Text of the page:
Brother Ali: Mourning in America and Dreaming in Color
Marshall Ganz, who worked with Caesar Chavez in the 60’s in their quest to organize the farm workers in California, knew his fair share about dark times and big challenges. Before his time working with the exploited immigrants picking grapes, he had spent time in the civil rights movement in the deep South, and subsequently he has worked on numerous social justice causes and become a well-known, veteran voice for activist trainings, eventually being a guiding voice for the way Obama build his ground game in 2008. In Why David Sometimes Wins, a book he wrote about the amazing victory the farm workers won, after decades of suppression and degrading conditions, he spoke about what it took for someone to really organize groups that felt voiceless. He said change was brought about by those who have a “critical eye and hopeful heart,” a statement I couldn’t help but keep returning to listening to the stunning new Brother Ali LP Mourning in America and Dreaming in Color.
Ali has always had social/political undercurrents streaming through through his work, but Mourning in America is by far the strongest statement yet. From the album cover, with Ali praying on an American flag, to the almost spoken word into of “Letter to my Countrymen,” subtly is thrown out the window. Ali no longer tosses in references to causes he beliefs in, but now seems to use the sultry Jake Uno beats that cover the record as a canvass to capture the passion that bursts from his body in his confident flow. From the biography of the real struggle on “Only Life I Know” to the tense “Fajr,” which finds Ali spitting “I’m offended by, these authentic lies…I’m the little fire flickering within the riot” Ali is at the top of his game. Both the music and lyrics are red-eyed angry on songs like “Mourning in America,” “Say Amen” and the punishing “Gather Around,” showing a fire that burns through the speakers. While Jake Uno’s beats are stone cold jams, I do miss Ant’s soulful beats at points, especially on the Ant sounding tracks like “All You Need” and “Namesake,” songs that remind listener of the smooth Brother Ali back catalog, although even these songs have a stronger undercurrent than Ali’s previous work.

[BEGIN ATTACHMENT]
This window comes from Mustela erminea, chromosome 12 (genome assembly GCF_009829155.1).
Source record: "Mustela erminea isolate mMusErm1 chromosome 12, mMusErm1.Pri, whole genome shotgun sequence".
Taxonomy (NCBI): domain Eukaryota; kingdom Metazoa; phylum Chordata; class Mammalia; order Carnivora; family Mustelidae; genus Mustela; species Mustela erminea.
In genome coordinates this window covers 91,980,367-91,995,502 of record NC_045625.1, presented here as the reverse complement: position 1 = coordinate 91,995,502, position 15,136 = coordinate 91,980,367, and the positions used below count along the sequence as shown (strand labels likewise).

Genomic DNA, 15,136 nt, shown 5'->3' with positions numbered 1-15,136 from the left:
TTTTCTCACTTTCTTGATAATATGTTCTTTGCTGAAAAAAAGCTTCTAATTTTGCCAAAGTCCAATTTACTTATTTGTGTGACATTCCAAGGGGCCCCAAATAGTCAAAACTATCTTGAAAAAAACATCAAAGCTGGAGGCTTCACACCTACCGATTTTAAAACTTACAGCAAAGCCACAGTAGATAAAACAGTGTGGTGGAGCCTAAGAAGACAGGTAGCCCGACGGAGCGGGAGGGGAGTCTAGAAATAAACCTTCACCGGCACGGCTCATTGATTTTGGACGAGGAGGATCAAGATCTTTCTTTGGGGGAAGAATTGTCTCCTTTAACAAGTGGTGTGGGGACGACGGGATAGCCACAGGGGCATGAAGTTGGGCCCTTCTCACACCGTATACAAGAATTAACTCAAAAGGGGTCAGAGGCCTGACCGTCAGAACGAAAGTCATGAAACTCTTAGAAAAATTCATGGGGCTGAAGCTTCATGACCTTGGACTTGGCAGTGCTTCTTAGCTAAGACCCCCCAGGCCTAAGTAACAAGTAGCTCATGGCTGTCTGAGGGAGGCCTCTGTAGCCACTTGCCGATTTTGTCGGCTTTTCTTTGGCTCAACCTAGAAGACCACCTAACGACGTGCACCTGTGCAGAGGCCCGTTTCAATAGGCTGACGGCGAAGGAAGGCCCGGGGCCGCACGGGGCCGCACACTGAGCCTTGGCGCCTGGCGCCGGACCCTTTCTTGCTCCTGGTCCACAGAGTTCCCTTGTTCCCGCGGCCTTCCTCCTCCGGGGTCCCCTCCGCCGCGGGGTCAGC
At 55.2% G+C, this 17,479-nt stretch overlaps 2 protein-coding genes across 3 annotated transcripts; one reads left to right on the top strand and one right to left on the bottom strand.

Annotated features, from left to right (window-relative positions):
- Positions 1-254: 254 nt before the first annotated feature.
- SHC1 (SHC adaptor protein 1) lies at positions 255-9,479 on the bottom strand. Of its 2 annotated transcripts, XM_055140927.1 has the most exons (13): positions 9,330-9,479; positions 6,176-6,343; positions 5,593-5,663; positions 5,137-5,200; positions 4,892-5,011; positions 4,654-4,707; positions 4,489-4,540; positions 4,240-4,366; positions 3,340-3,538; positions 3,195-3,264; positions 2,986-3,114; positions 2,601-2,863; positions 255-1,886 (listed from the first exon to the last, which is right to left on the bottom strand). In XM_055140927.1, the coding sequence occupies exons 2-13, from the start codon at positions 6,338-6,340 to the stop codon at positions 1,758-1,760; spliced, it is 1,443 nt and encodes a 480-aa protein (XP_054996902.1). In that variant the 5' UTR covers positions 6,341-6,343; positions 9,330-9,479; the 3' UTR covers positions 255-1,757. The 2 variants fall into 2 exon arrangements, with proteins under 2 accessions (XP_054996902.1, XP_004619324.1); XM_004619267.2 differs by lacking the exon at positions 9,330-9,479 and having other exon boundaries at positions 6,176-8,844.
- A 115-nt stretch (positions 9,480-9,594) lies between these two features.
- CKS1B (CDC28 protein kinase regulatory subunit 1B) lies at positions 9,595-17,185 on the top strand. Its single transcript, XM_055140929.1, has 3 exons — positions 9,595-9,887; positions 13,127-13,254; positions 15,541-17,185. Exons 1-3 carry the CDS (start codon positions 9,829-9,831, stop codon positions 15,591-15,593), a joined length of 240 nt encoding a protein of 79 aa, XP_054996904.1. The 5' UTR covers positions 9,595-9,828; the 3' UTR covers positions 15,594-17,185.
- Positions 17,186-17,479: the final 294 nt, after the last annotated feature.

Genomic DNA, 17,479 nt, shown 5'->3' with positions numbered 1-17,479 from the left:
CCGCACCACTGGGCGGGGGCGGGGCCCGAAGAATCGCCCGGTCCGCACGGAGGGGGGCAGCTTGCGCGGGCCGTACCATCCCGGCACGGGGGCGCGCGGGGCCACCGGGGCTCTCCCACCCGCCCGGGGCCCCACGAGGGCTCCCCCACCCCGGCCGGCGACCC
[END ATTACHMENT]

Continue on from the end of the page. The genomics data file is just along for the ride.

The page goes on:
The album has a flow that seems to keep the listener engaged, a pattern that community organizers know as “Educate-Agitate-Organize.” Ali seems well aware of this technique, teaching the listeners the struggle behind the social justice movements that are bubbling up in groups like Occupy Homes (which Ali has been very involved with) before making sure the listeners realizes the potential to make change. There are many references throughout the album about the strength in numbers and the power in collective action, mentions the ensure that Ali isn’t making this music just because he is pissed. There is a lot to be pissed off about, of which much of “political rap” takes the easy road and scores pot shots from a distance, but Mourning in America doesn’t feel just like a “protest” album. It feels like movement building album. This album, created by an artist with a very large, and expanding, reach into the hip hop community, isn’t meant to just be a soundtrack to your party or bumped in your car (although it can easily do both), but a gentle push for the listener to make a stand against injustice. Over the 14 songs on the LP, Ali displays his critical eye and hopeful heart, not only creating a succinct and powerful message, but crafting on the very best records released this year.
Stream the record below from Youtube and buy it from Fifth Element. Ali is performing both tonight (Oct. 5) and tomorrow (Oct. 6th) at First Ave.